Does Self- Concept and Motivation in High School Predict Future Success via Readiness in First Year Undergraduate Students?

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Martin, Sarah
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An important part of the daily routine for university students involves completing their coursework as they work towards their degree. Feelings of self-confidence and competence are essential for university students growth and subjective well-being (Levesque, Stanek, Ryan, Zuehlke, 2004). Levesque et al. (2004) stated that at every educational level, students who experience greater need satisfaction appear to be better adjusted in the classroom and in life, demonstrate greater internalization of school-related regulations, exhibit enhanced performance, and report more intrinsic motivation than those who find these needs dissatisfied in school (p.68). The primary goal of this thesis was to establish correlation links between selfconcept, motivation and success in university. Further, an endeavor of this thesis was to determine if success in university could be predicted from self-concept and motivation in an undergraduate sample of Mount Saint Vincent University students. Several correlations were found and revealed some very interesting information regarding associations between motivation, self-concept and success. However, no statistically significant multiple regression analyses were discovered which suggests that in this sample success in university cannot be predicted from motivation or self- concept. Results are discussed in terms of the significant correlations and ideas for research and further exploration are addressed.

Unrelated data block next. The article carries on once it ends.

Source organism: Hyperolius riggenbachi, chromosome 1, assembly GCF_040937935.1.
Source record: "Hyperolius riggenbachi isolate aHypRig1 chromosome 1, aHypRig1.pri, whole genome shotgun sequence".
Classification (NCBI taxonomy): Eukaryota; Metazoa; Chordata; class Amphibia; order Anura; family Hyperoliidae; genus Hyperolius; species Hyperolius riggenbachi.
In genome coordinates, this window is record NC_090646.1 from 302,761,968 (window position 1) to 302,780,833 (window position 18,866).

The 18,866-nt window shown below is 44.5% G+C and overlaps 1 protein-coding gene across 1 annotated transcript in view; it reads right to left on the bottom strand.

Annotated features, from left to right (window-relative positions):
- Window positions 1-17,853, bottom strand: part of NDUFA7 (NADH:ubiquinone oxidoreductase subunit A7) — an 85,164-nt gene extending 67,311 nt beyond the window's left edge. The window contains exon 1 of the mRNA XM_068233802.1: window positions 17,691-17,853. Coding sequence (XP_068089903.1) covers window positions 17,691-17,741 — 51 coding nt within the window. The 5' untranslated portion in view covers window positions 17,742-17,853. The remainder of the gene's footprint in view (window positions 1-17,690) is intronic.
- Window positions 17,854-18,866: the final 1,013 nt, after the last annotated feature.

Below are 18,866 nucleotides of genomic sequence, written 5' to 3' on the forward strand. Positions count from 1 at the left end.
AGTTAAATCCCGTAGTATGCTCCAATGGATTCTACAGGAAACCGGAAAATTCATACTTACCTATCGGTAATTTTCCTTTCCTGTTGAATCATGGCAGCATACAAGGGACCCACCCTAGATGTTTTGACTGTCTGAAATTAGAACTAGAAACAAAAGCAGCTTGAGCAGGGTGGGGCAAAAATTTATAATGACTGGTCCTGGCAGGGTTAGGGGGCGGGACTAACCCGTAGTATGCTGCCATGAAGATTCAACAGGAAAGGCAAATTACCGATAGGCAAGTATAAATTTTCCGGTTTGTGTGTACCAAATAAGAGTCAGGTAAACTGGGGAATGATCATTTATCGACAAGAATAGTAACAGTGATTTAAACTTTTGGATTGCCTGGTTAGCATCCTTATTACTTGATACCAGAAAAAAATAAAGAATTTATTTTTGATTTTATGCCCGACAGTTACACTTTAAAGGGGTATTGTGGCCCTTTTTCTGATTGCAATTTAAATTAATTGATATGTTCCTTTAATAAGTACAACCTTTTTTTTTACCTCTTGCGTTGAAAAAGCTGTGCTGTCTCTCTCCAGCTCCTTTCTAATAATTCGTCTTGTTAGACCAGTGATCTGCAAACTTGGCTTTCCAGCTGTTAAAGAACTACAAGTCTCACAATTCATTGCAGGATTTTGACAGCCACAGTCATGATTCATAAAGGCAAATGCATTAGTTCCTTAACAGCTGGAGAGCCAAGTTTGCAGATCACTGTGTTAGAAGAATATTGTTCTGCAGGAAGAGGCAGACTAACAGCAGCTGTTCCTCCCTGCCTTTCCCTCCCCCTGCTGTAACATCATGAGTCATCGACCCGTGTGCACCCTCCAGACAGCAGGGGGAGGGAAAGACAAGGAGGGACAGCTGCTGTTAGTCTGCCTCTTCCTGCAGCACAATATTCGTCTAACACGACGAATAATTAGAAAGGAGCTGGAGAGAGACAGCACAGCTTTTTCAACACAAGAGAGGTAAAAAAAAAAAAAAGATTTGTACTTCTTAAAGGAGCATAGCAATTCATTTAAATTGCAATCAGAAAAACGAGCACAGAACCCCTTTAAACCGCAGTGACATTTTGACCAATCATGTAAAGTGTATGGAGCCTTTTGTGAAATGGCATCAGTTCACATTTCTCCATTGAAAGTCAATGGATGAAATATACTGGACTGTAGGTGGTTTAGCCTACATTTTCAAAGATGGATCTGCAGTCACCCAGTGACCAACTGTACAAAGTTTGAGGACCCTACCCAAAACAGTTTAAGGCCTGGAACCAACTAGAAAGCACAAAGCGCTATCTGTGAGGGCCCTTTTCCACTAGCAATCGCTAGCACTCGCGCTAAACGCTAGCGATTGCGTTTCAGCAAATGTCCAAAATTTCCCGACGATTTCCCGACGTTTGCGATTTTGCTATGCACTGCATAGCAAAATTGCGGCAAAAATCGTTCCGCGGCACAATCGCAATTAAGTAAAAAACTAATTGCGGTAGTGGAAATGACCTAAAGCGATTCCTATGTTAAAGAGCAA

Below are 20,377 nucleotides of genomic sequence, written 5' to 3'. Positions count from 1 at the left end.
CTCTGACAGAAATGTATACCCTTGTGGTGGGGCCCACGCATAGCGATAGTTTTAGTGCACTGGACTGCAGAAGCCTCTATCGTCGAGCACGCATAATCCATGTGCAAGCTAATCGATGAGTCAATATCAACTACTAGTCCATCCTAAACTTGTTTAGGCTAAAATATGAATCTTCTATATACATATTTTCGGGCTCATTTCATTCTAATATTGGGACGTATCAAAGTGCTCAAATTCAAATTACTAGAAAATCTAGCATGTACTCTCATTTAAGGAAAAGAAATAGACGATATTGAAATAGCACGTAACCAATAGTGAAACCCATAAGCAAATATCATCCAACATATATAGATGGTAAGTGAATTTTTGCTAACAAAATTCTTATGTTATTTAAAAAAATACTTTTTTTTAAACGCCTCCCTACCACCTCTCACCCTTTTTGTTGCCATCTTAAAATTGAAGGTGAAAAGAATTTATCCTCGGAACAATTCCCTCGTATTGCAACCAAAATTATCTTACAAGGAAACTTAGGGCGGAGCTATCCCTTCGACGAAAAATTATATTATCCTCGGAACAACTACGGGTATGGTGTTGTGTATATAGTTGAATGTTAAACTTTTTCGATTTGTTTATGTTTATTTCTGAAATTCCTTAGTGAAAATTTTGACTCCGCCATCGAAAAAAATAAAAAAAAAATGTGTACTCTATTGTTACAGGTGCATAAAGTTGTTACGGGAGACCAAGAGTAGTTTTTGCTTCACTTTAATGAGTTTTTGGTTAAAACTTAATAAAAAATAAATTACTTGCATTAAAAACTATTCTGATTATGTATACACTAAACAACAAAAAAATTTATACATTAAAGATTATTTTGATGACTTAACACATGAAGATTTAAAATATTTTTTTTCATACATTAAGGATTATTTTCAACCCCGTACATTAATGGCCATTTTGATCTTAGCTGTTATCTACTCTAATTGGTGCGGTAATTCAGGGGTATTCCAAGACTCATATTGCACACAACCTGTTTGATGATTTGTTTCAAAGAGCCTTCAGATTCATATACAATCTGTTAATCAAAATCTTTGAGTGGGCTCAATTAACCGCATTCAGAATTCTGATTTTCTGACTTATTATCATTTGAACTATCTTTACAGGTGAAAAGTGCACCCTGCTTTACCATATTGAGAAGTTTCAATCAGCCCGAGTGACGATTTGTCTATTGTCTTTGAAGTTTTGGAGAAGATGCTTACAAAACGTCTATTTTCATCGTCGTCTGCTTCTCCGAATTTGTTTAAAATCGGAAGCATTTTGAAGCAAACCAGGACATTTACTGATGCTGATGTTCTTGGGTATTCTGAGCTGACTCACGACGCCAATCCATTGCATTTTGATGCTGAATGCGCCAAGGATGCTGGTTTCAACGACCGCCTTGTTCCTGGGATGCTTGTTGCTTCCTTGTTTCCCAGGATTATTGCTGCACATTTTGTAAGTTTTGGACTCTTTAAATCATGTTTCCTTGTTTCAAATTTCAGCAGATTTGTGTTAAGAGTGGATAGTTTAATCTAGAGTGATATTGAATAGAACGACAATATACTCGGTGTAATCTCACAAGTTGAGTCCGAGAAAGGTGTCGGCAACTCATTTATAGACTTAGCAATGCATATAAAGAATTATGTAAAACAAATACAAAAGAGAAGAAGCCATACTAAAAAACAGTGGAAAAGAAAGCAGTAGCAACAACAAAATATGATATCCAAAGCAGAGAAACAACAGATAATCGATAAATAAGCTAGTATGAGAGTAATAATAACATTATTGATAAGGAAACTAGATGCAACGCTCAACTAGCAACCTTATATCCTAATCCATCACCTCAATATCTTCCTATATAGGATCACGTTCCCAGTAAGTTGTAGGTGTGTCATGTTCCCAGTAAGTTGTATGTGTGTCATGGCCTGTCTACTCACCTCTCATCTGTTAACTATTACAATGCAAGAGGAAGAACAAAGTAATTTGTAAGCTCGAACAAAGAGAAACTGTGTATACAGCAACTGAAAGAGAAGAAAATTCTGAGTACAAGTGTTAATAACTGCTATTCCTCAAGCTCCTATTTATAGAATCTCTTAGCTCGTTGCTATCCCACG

Academic achievement , Education , Motivation , Self-confidence , Psychology , Students , High school , Adolescence , Halifax , Nova Scotia , Self-perception